4 days and a 40,000 word PhD thesis to write… Totally do-able right??
Of course, I am not starting from scratch- I’ve got about 30,000 words in a very messy, chaotic mess of a draft… I’m hoping being here (looks pretty ideal, right?) Will just push me over the “get this sucker done” huge wall that seems to be standing in my way.
Wish me luck.
Here’s a little in the spirit of “sometimes it IS worth it” or it gets better…” or “keep going even if you think your research is rubbish”.
My very first published article won the Voice and Speech Review Forum Article of the Year Award.
I was absolutely floored that I had won. Countless times over the past few years I had considered scrapping all the work I had done because I thought it was garbage.
The first time I presented my research on this topic, was in the Fall of 2015 at a conference in Brussels and the guest moderator completely panned my research in front of a packed room. He was going through the preceding presentations giving favourable comments on everyone’s research, except, when he got to me he said: “And I don’t even know what that was about…method acting or something??” I was, of course, crushed, and decided to toss it right then and there.
But I couldn’t do it, I had put too much time into it, (and frankly didn’t have anything else!) so I continued. The following summer I presented a paper on my subsequent research, (on the same topic) at another conference to a very small audience and was approached by an editor from the VSR to develop the paper into an article, which I did. It took 14 months and 7 drafts from my initial submission to the published article. and being a newbie to the world of working with an editor had to wrestle with myself, and my tendency to take the edits personally. She was terrific and kind, but firm. I learned so much. I really felt like I had accomplished “something”, and I guess I had.
Hoping this may help anyone who may be in that “my research is rubbish” place. Keep going! It’s worth it.
Now if I could only get this PhD thesis finished…
OK- so I am not really sure that “the sh*t just got real” thing works in this context– I just really wanted an excuse to say that.
But, if it means that I need to really get my rear in gear– or my submission date is looming (September 29!!!) and I still do not have a full first draft… then yeah, sh*t just got real! (I tried typing it without the asterisk but couldn’t bring myself to leave it like that– I’ve got me some scruples, or I’m just an ol’ fuddy-duddy academic desperately grasping, and failing, to come off as edgy).
Because of my very full teaching schedule, today is the first day in months that I actually have the day (full work day) to write/work and of course, with that kind of freedom comes some trepidation– now I really have to do something. I am trying to go in with beginners mind— really just being present to what I am writing now and trying to not get ahead of myself or panic about all the work I haven’t done yet.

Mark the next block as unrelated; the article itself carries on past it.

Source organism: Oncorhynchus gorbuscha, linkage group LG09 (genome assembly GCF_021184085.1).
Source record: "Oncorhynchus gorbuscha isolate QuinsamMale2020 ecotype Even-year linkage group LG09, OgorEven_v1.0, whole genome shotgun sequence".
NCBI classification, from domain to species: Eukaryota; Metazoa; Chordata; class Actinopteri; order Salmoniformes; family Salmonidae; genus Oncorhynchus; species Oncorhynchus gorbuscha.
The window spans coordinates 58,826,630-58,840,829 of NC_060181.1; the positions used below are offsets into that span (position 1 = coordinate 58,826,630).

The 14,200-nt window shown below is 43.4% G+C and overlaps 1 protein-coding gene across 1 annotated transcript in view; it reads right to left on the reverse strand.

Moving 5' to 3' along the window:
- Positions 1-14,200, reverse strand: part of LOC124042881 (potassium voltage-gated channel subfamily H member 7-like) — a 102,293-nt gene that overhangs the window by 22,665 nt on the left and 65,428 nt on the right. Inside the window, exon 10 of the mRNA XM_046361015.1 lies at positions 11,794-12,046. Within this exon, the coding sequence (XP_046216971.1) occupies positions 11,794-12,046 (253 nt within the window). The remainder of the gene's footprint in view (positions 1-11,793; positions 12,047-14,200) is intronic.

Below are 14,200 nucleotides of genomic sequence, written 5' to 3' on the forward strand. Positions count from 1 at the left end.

I am coupling that with a plan– mapping out what needs to be done. Got the white board wiped clean, new calendar pages ready to be filled in.
I am walking into the white room à la Twyla Tharp, ready to work, with a plan but open to surprises. And by surprises, I mean brilliant strokes of genius! Divine inspiration!
It’s real. 163 days… and counting. Let’s get this sh*t done!!!
Sooooo… have any other doctoral researchers out there resorted to obsessively reading their horoscope in an effort to figure out what the hell they are supposed to be doing and how the H-E-double-hockey-sticks one is supposed to do this???
Yeah, me neither, I was asking for a friend… We are serious academics people!!!
But just in case you are THAT desperate, I recommend the amazing Chani Nicholas.
Here is a little of what she had to say about be (an Aries) this week;
“With your ruling planet, Mars, having just stationed retrograde in your 9th house of spiritual experiences, long distance travels, learning and teaching, this week has extra poignancy for you.”
“The full moon in Scorpio on Thursday will light up the part of your chart that highlights what you have to share with others and what you need from them.”
Pretty pertinent stuff for a PhD student wouldn’t you say? (Please say…something…anything?!)
I belong to a Facebook group for PhD and Early Career Researcher Parents- where, we share the challenges of parenting while trying to navigate academia and just recently one of the members posted a photo of some adorable but labour intensive looking Easter themed cupcakes proclaiming herself to be a procrastibaker- I can SO relate, and while I certainly would call myself a procrasibaker in the most obvious sense of the word- I bake to avoid the mounds of writing and researching I should be attending to… I realized today, it goes much deeper than that. It hit me this afternoon as I got up from my desk after a particularly dismal day of fiddle-farting around and successfully avoiding the abstract that needs writing, the three separate student assignments that need marking and the script (for a show that goes up in 2 months) that needs re-writing- that my motivation for baking (or procrasti-baking) comes from two places; love and guilt. Love because I know the kids truly love walking in the door and racing up the stairs calling out their best guesses as to what the wafting baking smell is (“Chocolate chip cookies?” “Banana muffins… I knew it!”) And guilt for all the time I have spent away missing birthdays, school concerts, or just being there when they come in the door after school. Somehow- a warm muffin or chocolate chip cookies fresh out of the oven make ME feel like I am being some kind of good Mom and while neither makes up for time away- I feel like I’m doing just a little something special- while weaselling my way out of reading those 27 student essays… care for a muffin?!